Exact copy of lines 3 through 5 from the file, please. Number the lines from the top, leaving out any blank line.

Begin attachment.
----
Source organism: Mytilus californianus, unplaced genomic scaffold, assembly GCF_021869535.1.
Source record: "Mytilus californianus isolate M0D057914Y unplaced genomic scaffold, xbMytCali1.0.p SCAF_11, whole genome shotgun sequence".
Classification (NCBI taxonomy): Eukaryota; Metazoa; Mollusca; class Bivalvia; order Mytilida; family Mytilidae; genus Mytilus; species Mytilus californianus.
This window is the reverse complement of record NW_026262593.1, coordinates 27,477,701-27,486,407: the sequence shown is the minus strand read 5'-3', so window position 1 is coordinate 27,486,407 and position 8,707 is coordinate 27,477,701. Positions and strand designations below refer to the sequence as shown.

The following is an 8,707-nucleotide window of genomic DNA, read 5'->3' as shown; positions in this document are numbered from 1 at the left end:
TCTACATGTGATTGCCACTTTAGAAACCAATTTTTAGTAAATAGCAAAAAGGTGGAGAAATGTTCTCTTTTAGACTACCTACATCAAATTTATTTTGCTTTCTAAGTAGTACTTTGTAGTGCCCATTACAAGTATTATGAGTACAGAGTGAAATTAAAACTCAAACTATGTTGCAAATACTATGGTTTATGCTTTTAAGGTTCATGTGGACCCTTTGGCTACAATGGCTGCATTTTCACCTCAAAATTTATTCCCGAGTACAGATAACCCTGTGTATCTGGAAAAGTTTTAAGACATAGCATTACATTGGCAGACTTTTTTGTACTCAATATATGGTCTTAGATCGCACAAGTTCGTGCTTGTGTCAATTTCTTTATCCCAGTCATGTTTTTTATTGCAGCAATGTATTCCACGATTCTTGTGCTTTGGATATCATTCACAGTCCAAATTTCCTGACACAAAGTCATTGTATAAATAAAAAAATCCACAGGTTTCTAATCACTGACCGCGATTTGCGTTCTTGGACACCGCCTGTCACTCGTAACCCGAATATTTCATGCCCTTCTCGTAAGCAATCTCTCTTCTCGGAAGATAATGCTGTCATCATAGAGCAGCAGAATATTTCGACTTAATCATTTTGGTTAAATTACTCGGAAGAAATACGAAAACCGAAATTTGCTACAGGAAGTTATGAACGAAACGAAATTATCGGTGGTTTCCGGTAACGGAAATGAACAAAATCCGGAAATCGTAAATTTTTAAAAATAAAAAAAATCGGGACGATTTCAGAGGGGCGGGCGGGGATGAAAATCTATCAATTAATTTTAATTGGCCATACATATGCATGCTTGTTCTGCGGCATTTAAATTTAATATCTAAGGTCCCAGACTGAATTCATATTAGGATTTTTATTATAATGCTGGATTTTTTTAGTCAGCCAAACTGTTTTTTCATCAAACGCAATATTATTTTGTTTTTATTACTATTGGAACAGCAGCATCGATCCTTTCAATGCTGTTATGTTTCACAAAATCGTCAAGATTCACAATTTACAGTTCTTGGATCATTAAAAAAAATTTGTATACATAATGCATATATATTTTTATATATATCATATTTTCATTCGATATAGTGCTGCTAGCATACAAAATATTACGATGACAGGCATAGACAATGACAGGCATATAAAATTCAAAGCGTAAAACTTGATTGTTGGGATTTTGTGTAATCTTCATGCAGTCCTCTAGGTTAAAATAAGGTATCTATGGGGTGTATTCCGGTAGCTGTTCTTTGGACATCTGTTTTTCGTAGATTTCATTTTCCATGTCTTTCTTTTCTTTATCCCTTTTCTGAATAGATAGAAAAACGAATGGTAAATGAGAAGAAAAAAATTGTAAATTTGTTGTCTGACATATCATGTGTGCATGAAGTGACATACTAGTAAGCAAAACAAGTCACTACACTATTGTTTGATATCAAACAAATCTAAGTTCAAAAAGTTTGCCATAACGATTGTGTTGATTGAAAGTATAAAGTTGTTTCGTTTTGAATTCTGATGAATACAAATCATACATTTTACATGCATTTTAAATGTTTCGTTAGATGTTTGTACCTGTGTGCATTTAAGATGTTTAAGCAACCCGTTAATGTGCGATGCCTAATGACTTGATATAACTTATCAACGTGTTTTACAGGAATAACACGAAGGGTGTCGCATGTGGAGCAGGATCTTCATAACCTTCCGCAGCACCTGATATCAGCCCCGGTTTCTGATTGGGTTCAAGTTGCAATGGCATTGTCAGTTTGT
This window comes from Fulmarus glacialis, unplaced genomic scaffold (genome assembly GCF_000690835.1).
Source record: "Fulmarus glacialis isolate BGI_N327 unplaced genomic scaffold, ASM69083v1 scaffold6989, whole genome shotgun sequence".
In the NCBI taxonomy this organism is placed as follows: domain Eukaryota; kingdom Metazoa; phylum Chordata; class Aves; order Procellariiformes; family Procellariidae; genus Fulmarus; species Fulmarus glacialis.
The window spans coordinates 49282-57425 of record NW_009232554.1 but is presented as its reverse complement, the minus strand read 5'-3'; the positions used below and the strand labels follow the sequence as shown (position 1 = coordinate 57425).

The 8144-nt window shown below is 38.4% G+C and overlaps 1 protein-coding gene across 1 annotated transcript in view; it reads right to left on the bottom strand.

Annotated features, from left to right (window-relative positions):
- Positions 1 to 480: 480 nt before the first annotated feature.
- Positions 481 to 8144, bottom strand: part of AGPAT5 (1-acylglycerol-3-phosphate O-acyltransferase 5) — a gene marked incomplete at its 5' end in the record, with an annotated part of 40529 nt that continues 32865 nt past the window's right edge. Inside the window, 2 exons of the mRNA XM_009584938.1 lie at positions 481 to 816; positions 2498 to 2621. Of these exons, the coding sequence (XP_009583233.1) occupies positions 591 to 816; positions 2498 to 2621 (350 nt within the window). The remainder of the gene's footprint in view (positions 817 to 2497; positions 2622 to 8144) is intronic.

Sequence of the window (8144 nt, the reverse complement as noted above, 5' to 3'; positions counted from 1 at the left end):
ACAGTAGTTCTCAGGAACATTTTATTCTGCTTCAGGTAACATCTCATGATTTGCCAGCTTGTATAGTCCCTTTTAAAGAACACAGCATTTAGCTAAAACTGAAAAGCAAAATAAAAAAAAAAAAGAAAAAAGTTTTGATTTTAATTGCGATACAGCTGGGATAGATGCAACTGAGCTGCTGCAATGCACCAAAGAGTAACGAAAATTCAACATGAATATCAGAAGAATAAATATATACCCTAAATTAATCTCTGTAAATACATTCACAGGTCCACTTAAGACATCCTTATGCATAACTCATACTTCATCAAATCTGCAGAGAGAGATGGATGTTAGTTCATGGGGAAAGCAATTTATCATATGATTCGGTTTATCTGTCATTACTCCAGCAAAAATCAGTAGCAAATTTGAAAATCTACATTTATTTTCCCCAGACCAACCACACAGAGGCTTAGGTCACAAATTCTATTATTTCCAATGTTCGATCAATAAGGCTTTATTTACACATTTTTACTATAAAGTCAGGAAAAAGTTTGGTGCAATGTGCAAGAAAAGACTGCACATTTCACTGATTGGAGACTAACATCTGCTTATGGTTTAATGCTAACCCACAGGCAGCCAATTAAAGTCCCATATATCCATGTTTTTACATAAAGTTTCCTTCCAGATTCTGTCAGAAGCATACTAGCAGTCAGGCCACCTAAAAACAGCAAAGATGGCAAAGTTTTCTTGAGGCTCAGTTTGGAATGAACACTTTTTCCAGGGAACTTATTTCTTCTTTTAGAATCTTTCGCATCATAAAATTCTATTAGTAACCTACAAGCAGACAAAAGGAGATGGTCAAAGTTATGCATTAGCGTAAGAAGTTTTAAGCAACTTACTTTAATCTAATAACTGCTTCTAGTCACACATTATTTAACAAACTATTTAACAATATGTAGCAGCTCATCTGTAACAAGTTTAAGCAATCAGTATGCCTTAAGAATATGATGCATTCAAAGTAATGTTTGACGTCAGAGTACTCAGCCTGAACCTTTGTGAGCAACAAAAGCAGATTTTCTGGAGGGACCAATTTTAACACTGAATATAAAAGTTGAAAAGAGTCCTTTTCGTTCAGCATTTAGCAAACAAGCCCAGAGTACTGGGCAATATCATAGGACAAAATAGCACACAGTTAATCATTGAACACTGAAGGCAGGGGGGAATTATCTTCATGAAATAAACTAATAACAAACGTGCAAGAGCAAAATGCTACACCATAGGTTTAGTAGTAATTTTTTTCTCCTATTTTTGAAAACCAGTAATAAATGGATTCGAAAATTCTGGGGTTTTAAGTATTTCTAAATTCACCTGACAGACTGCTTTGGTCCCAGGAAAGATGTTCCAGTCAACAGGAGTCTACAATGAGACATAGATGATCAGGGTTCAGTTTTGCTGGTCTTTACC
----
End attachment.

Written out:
Classification (NCBI taxonomy): Eukaryota; Metazoa; Mollusca; class Bivalvia; order Mytilida; family Mytilidae; genus Mytilus; species Mytilus californianus.
This window is the reverse complement of record NW_026262593.1, coordinates 27,477,701-27,486,407: the sequence shown is the minus strand read 5'-3', so window position 1 is coordinate 27,486,407 and position 8,707 is coordinate 27,477,701. Positions and strand designations below refer to the sequence as shown.

The following is an 8,707-nucleotide window of genomic DNA, read 5'->3' as shown; positions in this document are numbered from 1 at the left end: